Last week, after I posted a series of tweets discussing the security challenges for Zoom and how they could respond, I got a phone call from Eric Yuan, Zoom’s founder and CEO. We talked about the significant challenges his company was facing, both in responding to an incredible growth in users but also living up to the security expectations of the moment. He asked detailed and thoughtful questions of my experiences working at companies facing extreme crises, and I was impressed by his clear vision for Zoom as a trusted platform and his willingness to take aggressive action to get there. He asked if I would be interested in helping Zoom build up its security, privacy and safety capabilities as an outside consultant, and I readily agreed.
To be clear, I am not an employee or executive of Zoom and I don’t speak for the company. I have refrained from any public comment on Zoom or discussions with journalists since my call with Eric, but in the interest of transparency I think it’s important to disclose this work. I don’t do a lot of consulting these days; I am generally quite busy with my role at Stanford and I’m proud of the work that team has been doing during this critical time for disinformation. This opportunity to consult with Zoom was too interesting to pass up, however, and I thought I would explain why I have embraced this challenge.
First off, Zoom has gone from being a successful mid-sized enterprise IT company to a critical part of the lives of hundreds of millions in the space of a couple of months. As my CV might suggest, I am attracted to difficult problems and this creates some doozies. As someone who has walked through the galaxy of blinking lights and deafening whir of tens of thousands of servers carrying the sessions of millions of users, I appreciate the effort it takes to build a product that scales. To successfully scale a video-heavy platform to such a size, with no appreciable downtime and in the space of weeks, is literally unprecedented in the history of the Internet. It has been clear to many people who have worked on production-scale systems that something special has been happening at Zoom, and the related security challenges are fascinating.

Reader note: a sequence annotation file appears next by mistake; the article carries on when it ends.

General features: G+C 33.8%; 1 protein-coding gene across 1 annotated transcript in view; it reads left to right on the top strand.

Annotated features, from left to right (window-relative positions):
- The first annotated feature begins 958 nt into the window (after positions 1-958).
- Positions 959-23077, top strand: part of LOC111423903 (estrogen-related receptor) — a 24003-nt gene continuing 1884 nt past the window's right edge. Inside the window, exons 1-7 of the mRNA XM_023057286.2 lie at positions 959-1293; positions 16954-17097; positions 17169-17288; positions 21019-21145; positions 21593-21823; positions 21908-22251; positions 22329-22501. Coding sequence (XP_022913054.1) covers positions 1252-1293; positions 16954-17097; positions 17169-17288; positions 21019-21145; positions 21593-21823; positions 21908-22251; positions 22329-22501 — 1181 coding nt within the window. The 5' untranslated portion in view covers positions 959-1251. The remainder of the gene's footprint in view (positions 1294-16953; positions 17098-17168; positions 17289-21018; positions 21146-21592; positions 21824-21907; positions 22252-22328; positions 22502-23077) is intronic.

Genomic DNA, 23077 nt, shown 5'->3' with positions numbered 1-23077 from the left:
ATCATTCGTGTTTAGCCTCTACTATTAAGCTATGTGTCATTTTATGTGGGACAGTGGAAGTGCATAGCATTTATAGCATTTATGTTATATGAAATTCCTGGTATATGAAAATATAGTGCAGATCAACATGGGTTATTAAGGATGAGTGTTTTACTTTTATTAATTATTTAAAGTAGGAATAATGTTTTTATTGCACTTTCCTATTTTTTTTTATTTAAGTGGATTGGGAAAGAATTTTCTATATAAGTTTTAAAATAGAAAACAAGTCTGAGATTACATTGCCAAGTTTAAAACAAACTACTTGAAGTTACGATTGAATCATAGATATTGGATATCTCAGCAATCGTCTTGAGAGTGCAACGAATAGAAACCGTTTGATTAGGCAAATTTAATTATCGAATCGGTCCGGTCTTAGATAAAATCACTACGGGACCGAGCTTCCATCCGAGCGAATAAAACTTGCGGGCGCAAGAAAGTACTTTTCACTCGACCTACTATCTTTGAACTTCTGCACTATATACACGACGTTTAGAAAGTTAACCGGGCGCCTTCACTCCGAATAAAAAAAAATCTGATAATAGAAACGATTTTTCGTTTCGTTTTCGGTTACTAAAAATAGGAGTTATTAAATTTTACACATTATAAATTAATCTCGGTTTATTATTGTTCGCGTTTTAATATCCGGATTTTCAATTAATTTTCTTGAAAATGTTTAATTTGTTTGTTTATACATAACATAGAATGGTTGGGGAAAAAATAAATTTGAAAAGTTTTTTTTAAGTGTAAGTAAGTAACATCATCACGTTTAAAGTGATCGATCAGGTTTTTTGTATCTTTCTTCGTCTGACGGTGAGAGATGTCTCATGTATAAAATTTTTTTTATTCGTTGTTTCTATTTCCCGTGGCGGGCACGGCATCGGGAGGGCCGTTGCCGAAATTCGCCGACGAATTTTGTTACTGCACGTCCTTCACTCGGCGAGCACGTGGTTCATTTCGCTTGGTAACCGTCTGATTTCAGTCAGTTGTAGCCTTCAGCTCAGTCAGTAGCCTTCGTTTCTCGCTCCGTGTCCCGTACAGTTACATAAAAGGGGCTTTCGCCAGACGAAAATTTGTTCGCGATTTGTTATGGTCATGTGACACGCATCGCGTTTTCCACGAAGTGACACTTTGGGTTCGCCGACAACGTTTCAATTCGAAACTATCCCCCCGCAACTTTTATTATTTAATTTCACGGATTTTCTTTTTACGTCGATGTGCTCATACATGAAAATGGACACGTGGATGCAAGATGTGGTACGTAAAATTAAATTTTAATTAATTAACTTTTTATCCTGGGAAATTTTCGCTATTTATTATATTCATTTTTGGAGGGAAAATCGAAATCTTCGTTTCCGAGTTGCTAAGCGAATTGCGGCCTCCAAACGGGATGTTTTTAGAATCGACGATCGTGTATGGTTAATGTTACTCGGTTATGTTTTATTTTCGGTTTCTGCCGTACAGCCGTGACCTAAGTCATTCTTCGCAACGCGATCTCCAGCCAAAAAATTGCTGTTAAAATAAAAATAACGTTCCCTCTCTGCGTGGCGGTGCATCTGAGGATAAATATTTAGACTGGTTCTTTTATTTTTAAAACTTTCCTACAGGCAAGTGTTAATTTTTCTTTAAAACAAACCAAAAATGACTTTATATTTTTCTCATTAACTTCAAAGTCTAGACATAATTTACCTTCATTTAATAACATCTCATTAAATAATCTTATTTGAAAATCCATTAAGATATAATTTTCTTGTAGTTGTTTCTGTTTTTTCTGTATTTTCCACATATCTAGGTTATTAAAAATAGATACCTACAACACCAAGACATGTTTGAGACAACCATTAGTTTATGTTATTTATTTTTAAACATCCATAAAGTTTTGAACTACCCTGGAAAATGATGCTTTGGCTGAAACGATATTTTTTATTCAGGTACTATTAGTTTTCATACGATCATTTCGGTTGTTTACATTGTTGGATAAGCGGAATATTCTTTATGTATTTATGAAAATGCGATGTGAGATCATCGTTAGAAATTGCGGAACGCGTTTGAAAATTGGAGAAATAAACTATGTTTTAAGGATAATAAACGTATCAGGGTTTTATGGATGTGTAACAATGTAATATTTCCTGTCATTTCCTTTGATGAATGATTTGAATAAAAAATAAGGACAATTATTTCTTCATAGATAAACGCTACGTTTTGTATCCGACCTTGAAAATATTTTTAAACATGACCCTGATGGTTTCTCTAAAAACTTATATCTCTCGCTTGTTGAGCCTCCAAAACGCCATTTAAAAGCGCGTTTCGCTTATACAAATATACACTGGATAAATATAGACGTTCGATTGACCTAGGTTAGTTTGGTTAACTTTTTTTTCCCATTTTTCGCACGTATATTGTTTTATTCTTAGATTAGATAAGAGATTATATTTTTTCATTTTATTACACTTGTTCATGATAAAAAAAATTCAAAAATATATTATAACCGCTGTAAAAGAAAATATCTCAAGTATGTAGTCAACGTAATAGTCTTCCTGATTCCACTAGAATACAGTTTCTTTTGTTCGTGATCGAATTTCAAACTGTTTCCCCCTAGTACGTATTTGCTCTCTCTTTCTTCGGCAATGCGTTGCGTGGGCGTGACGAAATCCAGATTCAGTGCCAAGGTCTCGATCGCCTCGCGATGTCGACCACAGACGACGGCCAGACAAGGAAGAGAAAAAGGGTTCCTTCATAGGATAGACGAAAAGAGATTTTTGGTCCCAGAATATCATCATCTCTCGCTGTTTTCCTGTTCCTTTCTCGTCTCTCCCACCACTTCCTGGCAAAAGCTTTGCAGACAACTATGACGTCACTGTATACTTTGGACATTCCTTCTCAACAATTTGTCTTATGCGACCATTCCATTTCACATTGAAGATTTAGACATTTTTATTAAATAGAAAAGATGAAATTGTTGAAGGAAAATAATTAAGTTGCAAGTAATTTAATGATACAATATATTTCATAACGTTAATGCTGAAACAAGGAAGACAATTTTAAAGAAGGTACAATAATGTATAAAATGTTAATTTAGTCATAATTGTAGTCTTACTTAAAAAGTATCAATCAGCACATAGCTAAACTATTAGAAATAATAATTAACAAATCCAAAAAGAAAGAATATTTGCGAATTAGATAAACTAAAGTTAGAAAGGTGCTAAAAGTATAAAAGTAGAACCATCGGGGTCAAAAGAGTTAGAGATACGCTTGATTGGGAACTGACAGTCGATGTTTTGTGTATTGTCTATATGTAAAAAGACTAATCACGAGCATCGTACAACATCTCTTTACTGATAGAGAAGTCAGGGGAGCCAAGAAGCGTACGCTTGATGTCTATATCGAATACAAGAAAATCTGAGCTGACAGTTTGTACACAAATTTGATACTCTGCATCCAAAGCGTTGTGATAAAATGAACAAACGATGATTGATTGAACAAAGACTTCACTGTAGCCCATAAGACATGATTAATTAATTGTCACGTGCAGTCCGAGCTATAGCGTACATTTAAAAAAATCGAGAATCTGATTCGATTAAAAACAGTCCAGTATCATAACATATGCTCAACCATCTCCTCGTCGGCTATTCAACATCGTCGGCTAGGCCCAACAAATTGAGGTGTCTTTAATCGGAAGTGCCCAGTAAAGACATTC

It’s not just the technical challenges that I am interested in. In a time of global crisis, Zoom has become a critical link between co-workers, families, friends and, most importantly, between teachers and students. The morning Eric called me (and most mornings since) there were five simultaneous Zoom sessions emerging from my home, as my three kids recited the Pledge of Allegiance in their virtual morning assembly, my wife supported her middle-school students and I participated in a morning standup with my Stanford colleagues. Like many techies I have used Zoom professionally for a while, but I admit that there was still a bit of culture shock as my wife taped a daily calendar full of Zoom meeting codes to our eight year-old daughter’s desk.
The adaptation of a successful enterprise collaboration tool into virtual classrooms, virtual doctor’s offices and a myriad of other applications (including at least one virtual Cabinet Room) has created privacy, trust and safety challenges that no company has ever faced. As I told the computer science students in my Trust and Safety Engineering course this last quarter (the last two weeks of which were taught over, yes, Zoom) coding flaws and cryptographic issues are important, but the vast majority of real technological harm to individuals comes from people using products in a technically correct but harmful manner. Zoom has some important work to do in core application security, cryptographic design and infrastructure security, and I’m looking forward to working with Zoom’s engineering teams on those projects.
Still, I’m certain that the real challenge, one faced by every company trying to provide for the diverse needs of millions seeking low-friction collaboration, is how to empower one’s customers without empowering those who wish to abuse them. I encourage the entire industry to use this moment to reflect on their own security practices and have honest conversations about things we could all be doing better. This is possibly the most impactful challenge faced by the tech industry in the age of COVID-19, and together we can make something positive out of these difficult times and ensure that communications are safer and more secure for all.